One Al Jazeera broadcast played on Cohen’s importance in the “world trend list,” in a report that also referenced activists’ demonstrations at a Trump hotel.

While Al Jazeera’s Arabic network has long been accused of stirring anti-American sentiment, its other networks have generally had a reputation for being more balanced.

Yet media-monitoring research into these platforms’ archives reveals numerous anti-Trump attacks by outlets such as Al Jazeera English and online video service AJ+. The latter, for example, last year featured a video highlighting what it suggested might be “the nine most racist moments of the Trump presidency.”

One Al Jazeera English broadcast from December 2017 questioned the president’s mental health after he slurred the pronunciation of a word in a speech.

“Many are questioning Trump’s ability to make sound decisions,” the Al Jazeera presenter said. The broadcast also drew a parallel between the episode and the case of former President Ronald Reagan, who showed bouts of confusion while in office and was later diagnosed with Alzheimer’s.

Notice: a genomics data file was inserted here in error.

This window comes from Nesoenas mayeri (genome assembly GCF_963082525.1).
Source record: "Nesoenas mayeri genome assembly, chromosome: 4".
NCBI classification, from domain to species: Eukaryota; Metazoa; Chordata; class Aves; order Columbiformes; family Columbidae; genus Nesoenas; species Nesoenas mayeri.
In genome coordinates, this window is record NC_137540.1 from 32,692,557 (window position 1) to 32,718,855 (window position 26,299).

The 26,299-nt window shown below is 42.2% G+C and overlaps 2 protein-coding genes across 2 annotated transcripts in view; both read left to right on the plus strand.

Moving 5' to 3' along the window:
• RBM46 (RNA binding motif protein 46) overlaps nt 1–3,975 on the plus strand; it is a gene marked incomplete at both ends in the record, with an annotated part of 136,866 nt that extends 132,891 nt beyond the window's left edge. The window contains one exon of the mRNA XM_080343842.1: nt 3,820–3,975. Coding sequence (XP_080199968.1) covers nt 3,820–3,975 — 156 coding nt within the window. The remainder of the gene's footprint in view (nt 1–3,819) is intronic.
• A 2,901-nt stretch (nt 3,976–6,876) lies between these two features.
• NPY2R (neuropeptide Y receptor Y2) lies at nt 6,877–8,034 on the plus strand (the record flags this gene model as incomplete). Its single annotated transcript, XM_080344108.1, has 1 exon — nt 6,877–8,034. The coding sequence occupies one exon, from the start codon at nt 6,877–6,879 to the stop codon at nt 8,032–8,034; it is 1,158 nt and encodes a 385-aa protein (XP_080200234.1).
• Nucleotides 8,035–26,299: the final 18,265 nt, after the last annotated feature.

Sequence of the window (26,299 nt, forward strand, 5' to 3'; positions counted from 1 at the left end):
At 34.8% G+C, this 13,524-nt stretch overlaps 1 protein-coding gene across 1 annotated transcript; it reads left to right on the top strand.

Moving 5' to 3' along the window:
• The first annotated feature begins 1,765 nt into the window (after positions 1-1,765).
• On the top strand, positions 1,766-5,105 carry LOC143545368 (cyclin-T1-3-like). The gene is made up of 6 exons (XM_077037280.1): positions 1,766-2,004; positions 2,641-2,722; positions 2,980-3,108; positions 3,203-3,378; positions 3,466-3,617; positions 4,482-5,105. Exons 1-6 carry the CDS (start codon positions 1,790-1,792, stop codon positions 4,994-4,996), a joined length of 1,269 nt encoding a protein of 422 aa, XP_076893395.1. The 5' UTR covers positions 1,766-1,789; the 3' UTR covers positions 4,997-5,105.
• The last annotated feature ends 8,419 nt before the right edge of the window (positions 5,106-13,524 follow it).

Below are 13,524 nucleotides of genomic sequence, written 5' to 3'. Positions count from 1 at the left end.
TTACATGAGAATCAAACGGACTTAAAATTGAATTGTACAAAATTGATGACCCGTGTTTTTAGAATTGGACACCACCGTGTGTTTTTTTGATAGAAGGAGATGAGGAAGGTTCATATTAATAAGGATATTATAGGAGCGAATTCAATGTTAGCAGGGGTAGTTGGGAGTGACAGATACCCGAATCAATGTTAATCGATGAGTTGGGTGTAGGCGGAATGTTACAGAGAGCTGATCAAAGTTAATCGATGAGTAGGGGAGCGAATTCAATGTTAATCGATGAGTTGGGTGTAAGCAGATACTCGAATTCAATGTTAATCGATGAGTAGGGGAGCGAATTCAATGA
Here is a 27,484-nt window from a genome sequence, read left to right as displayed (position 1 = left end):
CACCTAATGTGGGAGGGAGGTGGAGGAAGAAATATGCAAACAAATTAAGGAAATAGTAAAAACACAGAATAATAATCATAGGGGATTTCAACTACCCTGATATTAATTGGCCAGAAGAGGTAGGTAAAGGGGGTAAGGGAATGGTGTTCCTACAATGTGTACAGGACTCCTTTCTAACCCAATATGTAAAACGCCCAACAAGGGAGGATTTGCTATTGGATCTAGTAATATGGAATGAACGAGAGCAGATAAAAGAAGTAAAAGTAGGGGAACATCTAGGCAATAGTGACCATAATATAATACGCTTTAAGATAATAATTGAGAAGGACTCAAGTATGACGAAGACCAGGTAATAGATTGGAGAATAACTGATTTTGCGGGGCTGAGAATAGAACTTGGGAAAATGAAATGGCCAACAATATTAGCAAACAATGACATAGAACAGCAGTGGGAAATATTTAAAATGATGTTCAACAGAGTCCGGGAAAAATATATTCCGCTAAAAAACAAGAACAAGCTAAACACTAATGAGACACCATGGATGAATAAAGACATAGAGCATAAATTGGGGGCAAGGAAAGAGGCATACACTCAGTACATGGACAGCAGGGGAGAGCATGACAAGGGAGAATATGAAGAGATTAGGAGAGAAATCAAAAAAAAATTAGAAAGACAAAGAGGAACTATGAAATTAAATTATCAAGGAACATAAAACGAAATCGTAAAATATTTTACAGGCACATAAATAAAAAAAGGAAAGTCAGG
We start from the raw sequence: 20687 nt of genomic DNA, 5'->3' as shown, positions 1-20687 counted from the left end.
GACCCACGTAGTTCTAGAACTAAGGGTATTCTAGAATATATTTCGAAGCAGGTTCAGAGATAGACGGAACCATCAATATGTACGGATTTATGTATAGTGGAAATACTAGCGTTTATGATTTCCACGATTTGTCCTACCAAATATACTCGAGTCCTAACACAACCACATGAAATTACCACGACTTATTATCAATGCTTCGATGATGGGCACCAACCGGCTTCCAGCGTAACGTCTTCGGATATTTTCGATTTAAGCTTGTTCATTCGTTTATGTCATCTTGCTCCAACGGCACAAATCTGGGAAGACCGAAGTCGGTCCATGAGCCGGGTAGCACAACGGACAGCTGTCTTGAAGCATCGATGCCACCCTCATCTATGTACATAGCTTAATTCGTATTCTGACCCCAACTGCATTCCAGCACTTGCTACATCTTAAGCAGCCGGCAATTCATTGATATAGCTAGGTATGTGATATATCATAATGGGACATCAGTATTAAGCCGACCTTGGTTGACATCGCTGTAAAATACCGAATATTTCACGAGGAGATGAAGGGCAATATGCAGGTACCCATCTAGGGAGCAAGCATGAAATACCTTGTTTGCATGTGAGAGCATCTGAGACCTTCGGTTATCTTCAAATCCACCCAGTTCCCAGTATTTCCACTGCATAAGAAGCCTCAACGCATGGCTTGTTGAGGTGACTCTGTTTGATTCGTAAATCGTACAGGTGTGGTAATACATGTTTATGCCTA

Salman Al-Ansari, the founder and president of the Saudi American Public Relations Affairs Committee (SAPRAC), said that one of Al Jazeera’s aims was to “demonize” the US leadership. 

“One of the cornerstones of the Al Jazeera network’s policy is to spread hatred against America in the Arab world,” he said. “Al Jazeera wants to keep the same policy of demonizing the US over and over, because that goes side-by-side with the agendas of the Qatari government.”

Part of this agenda is to stir hatred of the US within the Arab world, something that is consistent with the tactics used by the Muslim Brotherhood, Al-Ansari said.